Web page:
Two weeks ago, we kicked off a blog series on the science of learning. Each week, we’re reviewing a key aspect about how humans learn, absorb information, and remember.
So far, we’ve covered two “simple and practical strategies” that you can use to increase the impact of a compliance learning program:
This week’s post tackles “retrieval cues”—basically, strategies you can use to program learning so it’s easier to recall later. For a learning designer, these can be a lot of fun.
To Extend Learning, Use Retrieval Cues
Thanks to that song’s chorus, I now know the 50 U.S. states in alphabetical order, from Alabama to Wyoming. In fact, I can still recite them at a moment’s notice—beginning with any one of the states—even if it has been years since the last time I tried it.
Jingles, songs, and slogans are able take up near-permanent space in our brain because teachers, would-be Don Drapers, and autocrats all understand something crucial about learning:
Getting information IN to the brain is only the first step. To really learn something, you also need to be able to get the information back OUT.
Retrieval is Key to Learning
Have you ever tried to remember something and failed—and yet it really felt like the information was in there somewhere, you just couldn’t find it?
Research studies support your impression: The information IS somewhere in the big filing cabinet of your brain. It hasn’t fallen out or disappeared; you just can’t locate it at the moment.
There’s virtually no limit to how much learning we can remember. . . . Our retrieval capacity, though, is severely limited. Most of what we’ve learned is not accessible to us at any given moment.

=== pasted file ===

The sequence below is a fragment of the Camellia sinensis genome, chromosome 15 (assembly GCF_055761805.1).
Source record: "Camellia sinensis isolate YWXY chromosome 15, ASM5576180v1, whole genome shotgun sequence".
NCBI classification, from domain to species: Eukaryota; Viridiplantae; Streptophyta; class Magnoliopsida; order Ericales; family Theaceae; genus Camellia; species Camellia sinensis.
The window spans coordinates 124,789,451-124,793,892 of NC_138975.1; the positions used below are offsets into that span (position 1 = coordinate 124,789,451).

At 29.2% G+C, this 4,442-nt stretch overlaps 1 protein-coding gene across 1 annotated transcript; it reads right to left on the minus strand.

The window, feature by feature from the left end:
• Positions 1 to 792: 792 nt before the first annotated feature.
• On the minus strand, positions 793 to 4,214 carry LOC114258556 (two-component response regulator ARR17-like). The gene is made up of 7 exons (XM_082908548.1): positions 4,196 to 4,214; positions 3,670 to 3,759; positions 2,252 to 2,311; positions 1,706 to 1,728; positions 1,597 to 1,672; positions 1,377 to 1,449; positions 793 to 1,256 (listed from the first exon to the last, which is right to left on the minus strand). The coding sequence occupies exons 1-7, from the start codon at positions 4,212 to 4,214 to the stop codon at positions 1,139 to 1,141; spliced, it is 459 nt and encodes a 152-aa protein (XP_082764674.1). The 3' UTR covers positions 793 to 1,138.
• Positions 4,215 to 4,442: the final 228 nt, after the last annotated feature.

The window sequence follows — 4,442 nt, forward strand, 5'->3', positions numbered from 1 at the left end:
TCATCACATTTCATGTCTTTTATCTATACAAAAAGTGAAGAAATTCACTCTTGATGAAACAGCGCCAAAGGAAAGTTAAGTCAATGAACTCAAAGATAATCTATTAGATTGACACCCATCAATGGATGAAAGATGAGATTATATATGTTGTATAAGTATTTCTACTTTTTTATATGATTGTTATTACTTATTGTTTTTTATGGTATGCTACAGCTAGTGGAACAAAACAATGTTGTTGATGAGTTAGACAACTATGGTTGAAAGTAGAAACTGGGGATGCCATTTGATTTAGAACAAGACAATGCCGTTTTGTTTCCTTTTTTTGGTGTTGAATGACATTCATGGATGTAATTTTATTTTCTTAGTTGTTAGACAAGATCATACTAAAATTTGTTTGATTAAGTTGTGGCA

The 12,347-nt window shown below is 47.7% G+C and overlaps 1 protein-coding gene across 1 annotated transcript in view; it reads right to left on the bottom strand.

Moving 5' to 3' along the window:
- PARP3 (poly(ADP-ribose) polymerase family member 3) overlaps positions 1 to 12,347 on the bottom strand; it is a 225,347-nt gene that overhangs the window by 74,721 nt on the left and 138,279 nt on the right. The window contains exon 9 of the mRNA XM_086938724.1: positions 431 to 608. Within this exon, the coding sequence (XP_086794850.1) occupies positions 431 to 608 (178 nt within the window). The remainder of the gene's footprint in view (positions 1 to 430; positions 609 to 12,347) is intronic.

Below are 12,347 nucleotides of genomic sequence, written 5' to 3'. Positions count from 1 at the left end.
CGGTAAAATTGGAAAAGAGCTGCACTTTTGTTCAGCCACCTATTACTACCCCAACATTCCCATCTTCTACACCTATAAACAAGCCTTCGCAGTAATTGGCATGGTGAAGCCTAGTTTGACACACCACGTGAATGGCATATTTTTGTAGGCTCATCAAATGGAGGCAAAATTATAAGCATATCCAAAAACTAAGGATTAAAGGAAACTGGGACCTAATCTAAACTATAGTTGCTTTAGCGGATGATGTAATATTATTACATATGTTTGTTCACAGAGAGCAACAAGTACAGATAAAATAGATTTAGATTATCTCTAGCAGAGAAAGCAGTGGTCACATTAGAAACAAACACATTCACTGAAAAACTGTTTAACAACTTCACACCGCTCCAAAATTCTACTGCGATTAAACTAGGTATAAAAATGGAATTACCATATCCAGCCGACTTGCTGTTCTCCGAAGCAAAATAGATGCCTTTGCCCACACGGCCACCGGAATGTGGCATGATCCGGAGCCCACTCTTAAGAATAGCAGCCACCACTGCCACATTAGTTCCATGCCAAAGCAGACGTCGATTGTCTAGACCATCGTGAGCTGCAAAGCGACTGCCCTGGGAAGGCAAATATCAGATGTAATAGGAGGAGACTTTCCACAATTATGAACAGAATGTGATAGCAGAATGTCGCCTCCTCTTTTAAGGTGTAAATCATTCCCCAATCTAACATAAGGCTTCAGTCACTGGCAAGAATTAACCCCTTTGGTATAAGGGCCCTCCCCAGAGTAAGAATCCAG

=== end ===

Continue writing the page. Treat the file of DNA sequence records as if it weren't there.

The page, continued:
In other words, when you learn something and then forget it, you haven’t actually forgotten the information—you’ve just lost the cue for retrieving it.
Memory cues are in limited supply, and so as we take in information (which we do pretty much constantly in life), our ever-efficient brain recycles old, unused ones.
The key word here is “unused.” The brain only replaces cues you don’t seem to need—leaving new, frequently-used, or really vivid memory cues intact.
But there are ways to game the system. Anything that makes information easier to remember will give its associated cues more staying power—even when it’s linked to large or complex bodies of knowledge.
Pros use mnemonic devices like:
So how can compliance programs put these devices to use? Try some of these strategies:
A few mnemonic devices can go a long way to helping your audience remember what they learn. Ready to make your compliance content stick? Sign up for a free consultation with the Rethink Compliance experts.
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